Jan Coffey is a pseudonym for a writing couple who’ve both had experience building submarines (their romance aka is May McGoldrick). That experience is apparent in every page of their latest suspense novel. Recreating the highly technical and claustrophobic world of a modern submarine isn’t something the lay author could do, and it’s their expertise that makes this novel work in so many ways. The only thing really working against it is word count.
Ship superintendent Amy Russell works at Electric Boat Shipyard in Groton, Connecticut as an engineer. The work is tough, but it pays well – and allows her time to spend with her twins. As a single mother Amy knows there’s never enough time. Her latest assignment is the electrostatic gyro navigator on the submarine USS Hartford. The navigator equipment was only recently installed and Amy is surprised that there are problems. Her task is to find out what’s wrong and fix or replace the machinery soon because Commander Darius McCann wants to put his sub back to work.
Now forty, Darius McCann wonders what he’s done with his life. His navy career is on track but the months he spends on board the Hartford are getting longer and longer, and his personal life is going nowhere. Being unexpectedly called out at four in the morning to meet the engineer who’ll fix his sub illustrates exactly what’s wrong with his life. Darius soon finds that his mid-life questions are the least of his problems on this particular day. Because it’s soon clear that he and Amy walked into something very bad when they boarded. Someone is hijacking the nuclear sub and only Darius and Amy stand between the country and a major terrorist attack.
Essentially Darius and Amy are in a race with time and geography. If the bad guys can get the sub into open waters, the entire east coast is at risk – with a nuclear submarine as a weapon, New York or D.C. could be obliterated. It’s as simple as that. The Coffey duo handle the main plot well. Darius and Amy’s plan on the sub and the tandem investigation of the powers that be on land are handled with straightforward style. These authors get to the point and that makes for a fast-paced read.
Darius and Amy are the hero and heroine, but they have counterparts working together at the Pentagon. That they’re also falling for each other is a bonus. Commander Bruce Dunn and Lieutenant Sarah Connelly have been tasked with the investigation into the personnel assigned to the Hartford, particularly Darius. As their investigation progresses they discover that Darius, because of his family background, may be framed for the plot. Also disturbing is the fact that they’re the ones doing the investigating. Previously Sarah was involved with Darius and Bruce is relatively new in his job. Why have they been asked to head this incredibly important investigation?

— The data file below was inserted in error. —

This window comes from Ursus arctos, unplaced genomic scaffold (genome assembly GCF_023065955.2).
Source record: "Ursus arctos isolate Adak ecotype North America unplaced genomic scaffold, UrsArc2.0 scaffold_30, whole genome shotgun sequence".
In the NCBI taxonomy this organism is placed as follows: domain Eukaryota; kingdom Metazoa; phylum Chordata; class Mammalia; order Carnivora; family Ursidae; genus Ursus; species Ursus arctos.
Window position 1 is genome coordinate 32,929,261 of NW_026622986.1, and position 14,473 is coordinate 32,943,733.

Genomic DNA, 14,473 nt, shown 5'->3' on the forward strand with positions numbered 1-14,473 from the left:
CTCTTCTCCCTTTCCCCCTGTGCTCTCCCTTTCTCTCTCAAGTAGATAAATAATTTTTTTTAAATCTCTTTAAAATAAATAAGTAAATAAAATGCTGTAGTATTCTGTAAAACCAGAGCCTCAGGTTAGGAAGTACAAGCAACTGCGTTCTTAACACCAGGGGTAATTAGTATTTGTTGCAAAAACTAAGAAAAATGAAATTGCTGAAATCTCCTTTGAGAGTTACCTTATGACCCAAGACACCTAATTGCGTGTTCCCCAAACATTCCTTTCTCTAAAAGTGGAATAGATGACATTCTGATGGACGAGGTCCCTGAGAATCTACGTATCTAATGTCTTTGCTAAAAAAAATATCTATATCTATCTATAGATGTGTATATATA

This novel is definitely suspense with romance attached. And the relationship that forms between Darius and Amy is very appealing. He’s used to being in command but never treats Amy as anything other then an intelligent human being. And speaking of Amy, what a great heroine. She is intelligent and competent but not written as a superwoman, thank goodness. Amy is written throughout as exactly what she is: a working mom caught up in a hijacking and possible terrorist attack. When she’s occasionally emotional, it just makes sense. Her interactions with Darius are also spot-on. The secondary romance is handled equally well, although I hope that Sarah and Bruce will get a bigger chance to shine in a sequel.
All three plot lines are well done, but they could have been better and given more depth had the book been about fifty pages longer. Darius has some middle-eastern blood from his mother’s side of the family which makes him a prime candidate for culprit. That fact gets too little play as the other threads in the story crowd it out. There is great suspense in Darius and Amy’s attempts to subvert the hijackers, but much of that is action. And the explanation for who the attackers are and what set their plan in motion is given short shrift.
Length aside, this is a rousing read with one caveat. Though the administration in power during the story is fictional, it’s clear that the authors are very aware of the short-comings of the current administration. If that would really get your back up, you might want to steer clear. If not, Silent Waters provides a nice, suspenseful read.